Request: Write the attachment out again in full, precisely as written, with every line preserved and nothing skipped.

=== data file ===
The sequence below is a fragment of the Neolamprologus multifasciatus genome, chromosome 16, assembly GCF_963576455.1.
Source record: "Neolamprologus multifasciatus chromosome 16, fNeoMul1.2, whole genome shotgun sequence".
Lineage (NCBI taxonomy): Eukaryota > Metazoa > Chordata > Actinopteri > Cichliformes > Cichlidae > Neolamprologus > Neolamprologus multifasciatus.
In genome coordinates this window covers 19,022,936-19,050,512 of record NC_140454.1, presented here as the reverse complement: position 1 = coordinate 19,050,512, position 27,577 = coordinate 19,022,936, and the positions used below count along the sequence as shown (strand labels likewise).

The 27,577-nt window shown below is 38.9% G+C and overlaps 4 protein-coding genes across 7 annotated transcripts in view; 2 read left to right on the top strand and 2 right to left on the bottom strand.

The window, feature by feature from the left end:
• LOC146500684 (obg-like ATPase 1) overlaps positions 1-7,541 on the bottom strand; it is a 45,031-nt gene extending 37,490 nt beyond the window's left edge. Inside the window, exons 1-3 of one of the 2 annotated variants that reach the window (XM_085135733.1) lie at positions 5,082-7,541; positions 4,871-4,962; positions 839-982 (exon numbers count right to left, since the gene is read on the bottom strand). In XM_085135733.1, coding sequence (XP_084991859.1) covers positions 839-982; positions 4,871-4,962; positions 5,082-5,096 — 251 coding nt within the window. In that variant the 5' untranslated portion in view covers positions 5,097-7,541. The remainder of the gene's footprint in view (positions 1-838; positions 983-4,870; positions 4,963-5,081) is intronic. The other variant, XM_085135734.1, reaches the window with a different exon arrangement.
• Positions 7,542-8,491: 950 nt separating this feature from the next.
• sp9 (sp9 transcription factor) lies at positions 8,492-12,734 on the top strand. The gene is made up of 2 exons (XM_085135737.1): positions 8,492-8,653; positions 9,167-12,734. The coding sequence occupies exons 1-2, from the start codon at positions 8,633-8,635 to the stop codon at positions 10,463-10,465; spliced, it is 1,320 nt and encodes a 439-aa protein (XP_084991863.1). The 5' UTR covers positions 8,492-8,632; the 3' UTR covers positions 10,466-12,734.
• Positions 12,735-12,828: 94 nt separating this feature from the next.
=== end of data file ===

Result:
The sequence below is a fragment of the Neolamprologus multifasciatus genome, chromosome 16, assembly GCF_963576455.1.
Source record: "Neolamprologus multifasciatus chromosome 16, fNeoMul1.2, whole genome shotgun sequence".
Lineage (NCBI taxonomy): Eukaryota > Metazoa > Chordata > Actinopteri > Cichliformes > Cichlidae > Neolamprologus > Neolamprologus multifasciatus.
In genome coordinates this window covers 19,022,936-19,050,512 of record NC_140454.1, presented here as the reverse complement: position 1 = coordinate 19,050,512, position 27,577 = coordinate 19,022,936, and the positions used below count along the sequence as shown (strand labels likewise).

The 27,577-nt window shown below is 38.9% G+C and overlaps 4 protein-coding genes across 7 annotated transcripts in view; 2 read left to right on the top strand and 2 right to left on the bottom strand.

The window, feature by feature from the left end:
• LOC146500684 (obg-like ATPase 1) overlaps positions 1-7,541 on the bottom strand; it is a 45,031-nt gene extending 37,490 nt beyond the window's left edge. Inside the window, exons 1-3 of one of the 2 annotated variants that reach the window (XM_085135733.1) lie at positions 5,082-7,541; positions 4,871-4,962; positions 839-982 (exon numbers count right to left, since the gene is read on the bottom strand). In XM_085135733.1, coding sequence (XP_084991859.1) covers positions 839-982; positions 4,871-4,962; positions 5,082-5,096 — 251 coding nt within the window. In that variant the 5' untranslated portion in view covers positions 5,097-7,541. The remainder of the gene's footprint in view (positions 1-838; positions 983-4,870; positions 4,963-5,081) is intronic. The other variant, XM_085135734.1, reaches the window with a different exon arrangement.
• Positions 7,542-8,491: 950 nt separating this feature from the next.
• sp9 (sp9 transcription factor) lies at positions 8,492-12,734 on the top strand. The gene is made up of 2 exons (XM_085135737.1): positions 8,492-8,653; positions 9,167-12,734. The coding sequence occupies exons 1-2, from the start codon at positions 8,633-8,635 to the stop codon at positions 10,463-10,465; spliced, it is 1,320 nt and encodes a 439-aa protein (XP_084991863.1). The 5' UTR covers positions 8,492-8,632; the 3' UTR covers positions 10,466-12,734.
• Positions 12,735-12,828: 94 nt separating this feature from the next.